Crops & Plants

Heirloom varieties and heritage breeds

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Some Canadian farmers are looking to the past to find new niche products, growing vegetable and fruit varieties and raising livestock breeds that were more common 50 or 100 years ago. These are called “heritage breeds” or “heirloom varieties”. They often have unique flavours, making them popular with chefs and food lovers, and other traits, like disease resistance or drought-tolerance, that make them of interest to plant and animal breeders who are looking for ways to make improvements to more modern and productive varieties. However, heirloom plants and heritage breed animals can also be slower or more challenging to produce in other ways. This obstacle can make them more expensive.

Quick fact:

Cider was the first alcoholic beverage produced and consumed in North America, arriving with the first European settlers in the 1600s.

Wines, beers, and craft beverages

Some crops aren’t just consumed as food — they make excellent drinks too! Canada’s main wine producing regions are in Ontario, British Columbia, Québec, and Nova Scotia, with over 600 wineries, and more added every year. Cider, a fermented beverage made from apple or pear juice, has been consumed in North America for centuries. In recent years it has again become quite popular in Canada. Many of Canada’s new craft cideries use North American apple varieties like McIntosh, Ida Red, Northern Spy, Gala, and Russet in their products. Craft beer is also very popular. There are farmers who grow specialty grain and hop varieties to help craft brewers to create unique types of local beer. In 2019, there were more breweries in Canada than ever before — and most are small, local businesses. A growing number of Canadian distilleries are now making specialty spirits, and even using milk to make vodka! Non-alcoholic craft beverages are emerging too. This range includes kombucha — an antioxidant, probiotic-rich fizzy drink made by fermenting sweetened tea.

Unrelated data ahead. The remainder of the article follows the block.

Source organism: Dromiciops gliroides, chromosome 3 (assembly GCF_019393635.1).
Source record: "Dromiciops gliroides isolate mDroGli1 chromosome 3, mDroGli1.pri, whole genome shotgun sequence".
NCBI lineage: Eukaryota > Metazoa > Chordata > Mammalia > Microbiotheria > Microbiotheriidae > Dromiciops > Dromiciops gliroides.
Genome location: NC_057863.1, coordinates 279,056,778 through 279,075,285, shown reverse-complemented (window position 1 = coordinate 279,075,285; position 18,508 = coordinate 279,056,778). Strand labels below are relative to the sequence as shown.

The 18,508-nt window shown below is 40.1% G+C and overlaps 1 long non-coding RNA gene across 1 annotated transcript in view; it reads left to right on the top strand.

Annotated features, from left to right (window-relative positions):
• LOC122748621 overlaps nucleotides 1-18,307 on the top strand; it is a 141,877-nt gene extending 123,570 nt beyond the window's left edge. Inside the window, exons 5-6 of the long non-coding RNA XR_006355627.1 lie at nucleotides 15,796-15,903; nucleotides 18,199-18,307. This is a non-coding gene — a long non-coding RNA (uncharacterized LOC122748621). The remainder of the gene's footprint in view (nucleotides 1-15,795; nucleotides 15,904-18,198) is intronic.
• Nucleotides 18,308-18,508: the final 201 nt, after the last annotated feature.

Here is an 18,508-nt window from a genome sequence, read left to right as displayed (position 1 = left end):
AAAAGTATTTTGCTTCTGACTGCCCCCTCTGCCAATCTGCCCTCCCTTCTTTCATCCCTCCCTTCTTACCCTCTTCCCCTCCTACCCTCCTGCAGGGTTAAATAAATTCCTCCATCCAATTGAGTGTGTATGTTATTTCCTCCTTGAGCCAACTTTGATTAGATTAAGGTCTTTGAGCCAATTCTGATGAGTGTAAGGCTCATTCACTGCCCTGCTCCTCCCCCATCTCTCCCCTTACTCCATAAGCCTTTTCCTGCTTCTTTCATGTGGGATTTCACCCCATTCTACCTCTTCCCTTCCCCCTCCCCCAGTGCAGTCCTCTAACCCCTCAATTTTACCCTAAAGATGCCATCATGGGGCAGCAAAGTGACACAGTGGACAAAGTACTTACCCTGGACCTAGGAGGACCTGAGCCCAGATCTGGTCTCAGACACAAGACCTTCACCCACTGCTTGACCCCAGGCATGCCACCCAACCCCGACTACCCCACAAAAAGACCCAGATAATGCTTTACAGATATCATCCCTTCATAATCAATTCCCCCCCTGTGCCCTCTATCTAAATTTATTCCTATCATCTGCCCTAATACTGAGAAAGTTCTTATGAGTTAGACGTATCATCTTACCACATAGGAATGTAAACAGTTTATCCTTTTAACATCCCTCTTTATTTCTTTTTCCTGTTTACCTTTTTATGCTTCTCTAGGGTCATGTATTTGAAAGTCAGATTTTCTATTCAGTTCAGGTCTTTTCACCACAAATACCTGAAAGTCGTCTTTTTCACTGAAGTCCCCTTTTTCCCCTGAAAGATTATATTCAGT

Did you know...

Ice wine is a dessert wine made from grapes that have naturally frozen on the vine before being harvested. Canada is known around the world for having very high-quality ice wine, as well as being the largest producer of the sweet drink. To make ice wine, grapes must be naturally frozen on the vine, harvested, and processed while the air temperature remains at or below -8 degrees Celsius.